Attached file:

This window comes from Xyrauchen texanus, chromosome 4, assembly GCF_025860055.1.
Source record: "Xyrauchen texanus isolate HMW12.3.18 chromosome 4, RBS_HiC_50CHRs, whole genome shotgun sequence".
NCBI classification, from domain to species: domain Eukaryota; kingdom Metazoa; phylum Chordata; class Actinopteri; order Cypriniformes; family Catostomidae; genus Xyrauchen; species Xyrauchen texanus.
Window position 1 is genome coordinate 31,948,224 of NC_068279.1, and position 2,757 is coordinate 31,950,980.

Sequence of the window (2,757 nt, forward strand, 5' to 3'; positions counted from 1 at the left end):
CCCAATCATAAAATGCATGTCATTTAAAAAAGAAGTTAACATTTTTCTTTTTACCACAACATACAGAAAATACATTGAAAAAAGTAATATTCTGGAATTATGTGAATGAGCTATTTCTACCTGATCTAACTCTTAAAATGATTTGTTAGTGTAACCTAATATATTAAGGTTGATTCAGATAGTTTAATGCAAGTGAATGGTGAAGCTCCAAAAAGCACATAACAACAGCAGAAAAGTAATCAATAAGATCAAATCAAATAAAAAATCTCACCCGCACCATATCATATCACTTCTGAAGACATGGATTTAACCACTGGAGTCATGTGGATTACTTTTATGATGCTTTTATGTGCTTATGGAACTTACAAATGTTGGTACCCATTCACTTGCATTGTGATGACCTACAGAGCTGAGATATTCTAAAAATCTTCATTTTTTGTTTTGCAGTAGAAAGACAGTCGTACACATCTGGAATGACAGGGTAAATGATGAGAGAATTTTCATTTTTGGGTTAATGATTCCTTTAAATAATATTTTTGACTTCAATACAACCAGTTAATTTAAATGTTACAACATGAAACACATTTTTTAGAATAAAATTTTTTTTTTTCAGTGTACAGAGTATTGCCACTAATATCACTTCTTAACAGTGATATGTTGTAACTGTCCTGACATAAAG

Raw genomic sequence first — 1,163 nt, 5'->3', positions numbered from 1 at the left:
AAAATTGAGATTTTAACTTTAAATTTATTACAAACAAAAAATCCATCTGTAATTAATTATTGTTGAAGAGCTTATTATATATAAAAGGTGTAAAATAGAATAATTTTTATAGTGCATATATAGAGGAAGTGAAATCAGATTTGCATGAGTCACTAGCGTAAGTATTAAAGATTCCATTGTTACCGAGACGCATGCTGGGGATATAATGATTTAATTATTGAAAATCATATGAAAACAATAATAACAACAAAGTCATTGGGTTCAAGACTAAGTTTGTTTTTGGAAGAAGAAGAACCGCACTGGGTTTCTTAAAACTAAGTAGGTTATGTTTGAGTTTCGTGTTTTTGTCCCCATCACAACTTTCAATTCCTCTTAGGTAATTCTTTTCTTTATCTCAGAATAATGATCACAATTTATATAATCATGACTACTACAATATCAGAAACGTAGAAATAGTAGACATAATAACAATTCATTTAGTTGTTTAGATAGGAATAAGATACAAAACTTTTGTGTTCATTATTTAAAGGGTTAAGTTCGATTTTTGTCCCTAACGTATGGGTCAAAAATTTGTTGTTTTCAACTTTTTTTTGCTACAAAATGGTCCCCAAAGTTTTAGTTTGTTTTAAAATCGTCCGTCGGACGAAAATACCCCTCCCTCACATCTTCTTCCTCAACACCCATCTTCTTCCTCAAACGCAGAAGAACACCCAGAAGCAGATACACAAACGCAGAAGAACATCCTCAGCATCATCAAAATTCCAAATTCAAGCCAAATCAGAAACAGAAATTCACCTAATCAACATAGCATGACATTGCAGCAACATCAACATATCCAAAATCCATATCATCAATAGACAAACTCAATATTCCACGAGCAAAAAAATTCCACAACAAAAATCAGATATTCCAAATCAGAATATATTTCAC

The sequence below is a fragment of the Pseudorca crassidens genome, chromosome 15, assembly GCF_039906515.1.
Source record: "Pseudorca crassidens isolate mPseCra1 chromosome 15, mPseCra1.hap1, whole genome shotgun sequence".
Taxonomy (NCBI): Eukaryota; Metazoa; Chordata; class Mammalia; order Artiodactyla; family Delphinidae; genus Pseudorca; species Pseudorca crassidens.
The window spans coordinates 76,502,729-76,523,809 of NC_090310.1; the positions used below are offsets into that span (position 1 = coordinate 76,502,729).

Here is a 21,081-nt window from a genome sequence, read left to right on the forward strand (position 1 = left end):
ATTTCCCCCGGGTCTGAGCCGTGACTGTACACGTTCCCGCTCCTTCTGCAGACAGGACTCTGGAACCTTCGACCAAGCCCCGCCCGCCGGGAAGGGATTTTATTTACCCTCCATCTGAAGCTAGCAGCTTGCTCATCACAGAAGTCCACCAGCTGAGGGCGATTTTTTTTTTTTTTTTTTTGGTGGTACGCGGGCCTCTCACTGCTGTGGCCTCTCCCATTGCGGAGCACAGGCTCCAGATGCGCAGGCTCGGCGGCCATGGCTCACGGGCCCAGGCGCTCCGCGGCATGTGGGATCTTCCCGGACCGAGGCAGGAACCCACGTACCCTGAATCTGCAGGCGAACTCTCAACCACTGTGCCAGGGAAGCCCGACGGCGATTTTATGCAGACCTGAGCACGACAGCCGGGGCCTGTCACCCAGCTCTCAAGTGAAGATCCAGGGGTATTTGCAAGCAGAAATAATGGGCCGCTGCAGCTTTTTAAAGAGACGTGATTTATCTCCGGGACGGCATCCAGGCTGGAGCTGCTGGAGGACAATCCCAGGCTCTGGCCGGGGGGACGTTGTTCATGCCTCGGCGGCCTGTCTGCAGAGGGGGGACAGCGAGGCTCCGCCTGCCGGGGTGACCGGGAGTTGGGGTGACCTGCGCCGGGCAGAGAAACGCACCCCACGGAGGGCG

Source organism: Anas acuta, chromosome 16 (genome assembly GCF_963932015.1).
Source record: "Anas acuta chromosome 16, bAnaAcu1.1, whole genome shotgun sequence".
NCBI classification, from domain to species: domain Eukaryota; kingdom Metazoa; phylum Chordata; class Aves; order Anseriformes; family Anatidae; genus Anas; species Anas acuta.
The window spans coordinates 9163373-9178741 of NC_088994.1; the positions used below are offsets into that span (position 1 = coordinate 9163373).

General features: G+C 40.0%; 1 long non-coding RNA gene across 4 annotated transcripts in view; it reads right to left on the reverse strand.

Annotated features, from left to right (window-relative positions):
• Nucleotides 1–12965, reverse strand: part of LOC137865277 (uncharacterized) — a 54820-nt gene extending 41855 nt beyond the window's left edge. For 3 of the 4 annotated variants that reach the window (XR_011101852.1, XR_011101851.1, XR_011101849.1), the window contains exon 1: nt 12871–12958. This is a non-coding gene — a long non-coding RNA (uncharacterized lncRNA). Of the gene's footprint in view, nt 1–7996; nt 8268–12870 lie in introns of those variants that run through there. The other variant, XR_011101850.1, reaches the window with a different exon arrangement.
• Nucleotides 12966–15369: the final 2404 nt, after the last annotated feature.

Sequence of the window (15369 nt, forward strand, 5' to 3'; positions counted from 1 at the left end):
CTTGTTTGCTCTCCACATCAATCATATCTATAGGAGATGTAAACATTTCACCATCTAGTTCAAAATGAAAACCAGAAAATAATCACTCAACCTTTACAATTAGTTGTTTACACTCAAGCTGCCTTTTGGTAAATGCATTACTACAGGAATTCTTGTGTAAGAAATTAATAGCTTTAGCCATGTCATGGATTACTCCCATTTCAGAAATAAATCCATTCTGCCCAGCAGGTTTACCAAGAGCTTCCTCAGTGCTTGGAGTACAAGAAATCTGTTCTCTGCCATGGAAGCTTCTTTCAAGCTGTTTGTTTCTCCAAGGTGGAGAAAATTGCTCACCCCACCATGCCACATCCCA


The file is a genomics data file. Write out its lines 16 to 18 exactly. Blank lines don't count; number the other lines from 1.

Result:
Source record: "Anas acuta chromosome 16, bAnaAcu1.1, whole genome shotgun sequence".
NCBI classification, from domain to species: domain Eukaryota; kingdom Metazoa; phylum Chordata; class Aves; order Anseriformes; family Anatidae; genus Anas; species Anas acuta.
The window spans coordinates 9163373-9178741 of NC_088994.1; the positions used below are offsets into that span (position 1 = coordinate 9163373).